At a time when many people feel overwhelmed by the problems and challenges facing children and adolescents, communities across the country need to discover new energy in working together, building civility toward a positive vision for young people. Instead of focusing only on problems of young people, communities need to build and support a foundation of development all young people need.
Uniting a community to nurture the positive development of youth and build civility is much like playing in a jazz ensemble. Each musician (community member) must know the tune and listen to the other ensemble members; all players must improvise together–sometimes taking the lead and sometimes blending into the background. To create a community-wide commitment to youth, all the “players” need to be an ensemble working toward a common vision of what is needed to promote the healthy development of young people.
Healthy Be WUCA! communities that build civility and family friendly supports need to act:
- All residents take personal responsibility for the efforts to build civility in relationships.
- The community thinks and acts intergenerational.
- All children and teenagers frequently have opportunity to by in service to others.
- Families are supported, educated, and equipped.
- All children and teenagers receive support in both informal settings and in places where youth gather.
- Neighborhoods and schools are places of caring, support, and safety.
- Schools mobilize to promote caring, clear boundaries and sustained relationships with adults.
- Businesses establish family-friendly policies for all employees.
- Virtually all 10-to-18 year-olds are involved in one or more clubs, teams, or other youth-serving organizations that promote community building as a central part of their mission.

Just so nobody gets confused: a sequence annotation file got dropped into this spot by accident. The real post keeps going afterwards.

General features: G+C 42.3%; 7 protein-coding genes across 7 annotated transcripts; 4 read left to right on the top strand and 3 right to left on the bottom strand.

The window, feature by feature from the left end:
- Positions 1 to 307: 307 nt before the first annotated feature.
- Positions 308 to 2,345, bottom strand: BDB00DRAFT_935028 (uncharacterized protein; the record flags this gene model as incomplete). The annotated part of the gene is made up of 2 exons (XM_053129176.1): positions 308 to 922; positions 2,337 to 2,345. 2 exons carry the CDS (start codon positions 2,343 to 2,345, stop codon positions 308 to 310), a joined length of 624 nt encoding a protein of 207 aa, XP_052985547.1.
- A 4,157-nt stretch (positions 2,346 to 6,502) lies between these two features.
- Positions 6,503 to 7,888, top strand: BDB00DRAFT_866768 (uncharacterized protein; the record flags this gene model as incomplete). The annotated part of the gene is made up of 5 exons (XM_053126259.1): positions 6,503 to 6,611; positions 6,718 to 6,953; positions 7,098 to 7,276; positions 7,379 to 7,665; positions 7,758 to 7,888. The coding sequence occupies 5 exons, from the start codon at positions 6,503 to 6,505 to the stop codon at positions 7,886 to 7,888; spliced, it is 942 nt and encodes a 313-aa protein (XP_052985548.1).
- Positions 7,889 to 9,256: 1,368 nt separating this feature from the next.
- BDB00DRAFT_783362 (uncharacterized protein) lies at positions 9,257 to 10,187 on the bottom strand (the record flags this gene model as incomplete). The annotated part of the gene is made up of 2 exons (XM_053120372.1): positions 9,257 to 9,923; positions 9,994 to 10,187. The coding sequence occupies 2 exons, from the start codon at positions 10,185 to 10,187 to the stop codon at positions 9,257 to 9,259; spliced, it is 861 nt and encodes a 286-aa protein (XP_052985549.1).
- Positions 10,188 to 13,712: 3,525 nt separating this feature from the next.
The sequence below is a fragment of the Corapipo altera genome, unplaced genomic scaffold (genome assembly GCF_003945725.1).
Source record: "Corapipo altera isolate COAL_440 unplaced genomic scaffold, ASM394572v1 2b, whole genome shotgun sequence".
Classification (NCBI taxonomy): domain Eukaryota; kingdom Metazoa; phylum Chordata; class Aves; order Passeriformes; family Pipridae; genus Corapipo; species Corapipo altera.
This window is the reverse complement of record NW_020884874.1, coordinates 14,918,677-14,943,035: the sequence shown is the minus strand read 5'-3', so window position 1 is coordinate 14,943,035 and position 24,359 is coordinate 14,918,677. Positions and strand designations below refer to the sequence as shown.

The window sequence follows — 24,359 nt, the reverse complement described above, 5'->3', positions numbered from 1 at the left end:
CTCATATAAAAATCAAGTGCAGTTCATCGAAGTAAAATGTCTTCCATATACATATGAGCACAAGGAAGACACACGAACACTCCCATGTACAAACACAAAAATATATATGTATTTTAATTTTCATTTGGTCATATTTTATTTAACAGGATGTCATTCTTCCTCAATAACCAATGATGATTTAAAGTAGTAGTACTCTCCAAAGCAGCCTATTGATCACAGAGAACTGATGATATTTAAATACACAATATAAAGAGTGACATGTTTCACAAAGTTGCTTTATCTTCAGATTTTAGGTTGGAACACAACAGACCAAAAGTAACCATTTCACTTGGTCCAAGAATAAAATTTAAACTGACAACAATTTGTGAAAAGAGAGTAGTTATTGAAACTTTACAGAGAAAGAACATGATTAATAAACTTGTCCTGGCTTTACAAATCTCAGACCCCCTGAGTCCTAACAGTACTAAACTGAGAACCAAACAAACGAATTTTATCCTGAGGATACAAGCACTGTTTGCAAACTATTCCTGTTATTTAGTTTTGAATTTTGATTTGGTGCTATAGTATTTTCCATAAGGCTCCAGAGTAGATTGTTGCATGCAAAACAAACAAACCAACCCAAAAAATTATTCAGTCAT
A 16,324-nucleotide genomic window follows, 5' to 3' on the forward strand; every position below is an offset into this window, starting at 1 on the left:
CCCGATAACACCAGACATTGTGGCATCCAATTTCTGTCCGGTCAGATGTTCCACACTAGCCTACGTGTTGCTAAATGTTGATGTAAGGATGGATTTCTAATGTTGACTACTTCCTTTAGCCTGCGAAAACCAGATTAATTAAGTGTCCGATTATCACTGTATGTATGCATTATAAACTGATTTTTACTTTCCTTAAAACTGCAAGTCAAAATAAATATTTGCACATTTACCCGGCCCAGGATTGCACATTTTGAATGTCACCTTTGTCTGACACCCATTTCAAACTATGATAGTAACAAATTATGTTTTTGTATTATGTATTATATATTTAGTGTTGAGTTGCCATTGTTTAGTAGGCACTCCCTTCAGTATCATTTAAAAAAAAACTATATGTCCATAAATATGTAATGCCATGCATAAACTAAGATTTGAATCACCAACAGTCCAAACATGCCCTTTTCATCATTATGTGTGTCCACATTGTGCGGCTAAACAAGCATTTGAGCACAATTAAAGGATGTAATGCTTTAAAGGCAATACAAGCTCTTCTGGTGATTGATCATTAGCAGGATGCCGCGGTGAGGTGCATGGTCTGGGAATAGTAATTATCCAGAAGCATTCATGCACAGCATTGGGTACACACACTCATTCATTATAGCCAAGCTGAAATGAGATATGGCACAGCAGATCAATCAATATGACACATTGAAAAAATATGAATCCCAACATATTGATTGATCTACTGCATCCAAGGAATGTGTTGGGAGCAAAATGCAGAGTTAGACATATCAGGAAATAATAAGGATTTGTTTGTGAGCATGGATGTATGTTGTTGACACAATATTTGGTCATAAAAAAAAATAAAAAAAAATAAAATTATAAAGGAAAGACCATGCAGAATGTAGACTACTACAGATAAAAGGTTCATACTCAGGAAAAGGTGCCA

- The media (print, radio, television) repeatedly communicate the community’s vision, support local mobilization efforts, and provide forums for sharing innovative actions taken by individuals and organizations.
- Youth have opportunities to serve, lead, and make decisions in community government and service organizations.
- Religious institutions mobilize their resources to build civility both within their own programs and in the community.
- The community-wide commitment to building civility is long-term and sustained by business and industry and the public sector.
Communities utilizing Be WUCA! strategies will stem their population decline and attract new families. If you had a choice to live in a community that did not care about its youth or live in a community that engaged youth, into which community would you want to move your family? Think about it: all communities think they have great schools but I believe all parts of the community are needed to assist youth in education and to recognize as this is the place they wish to live or return with their families because of the importance that is placed on youth.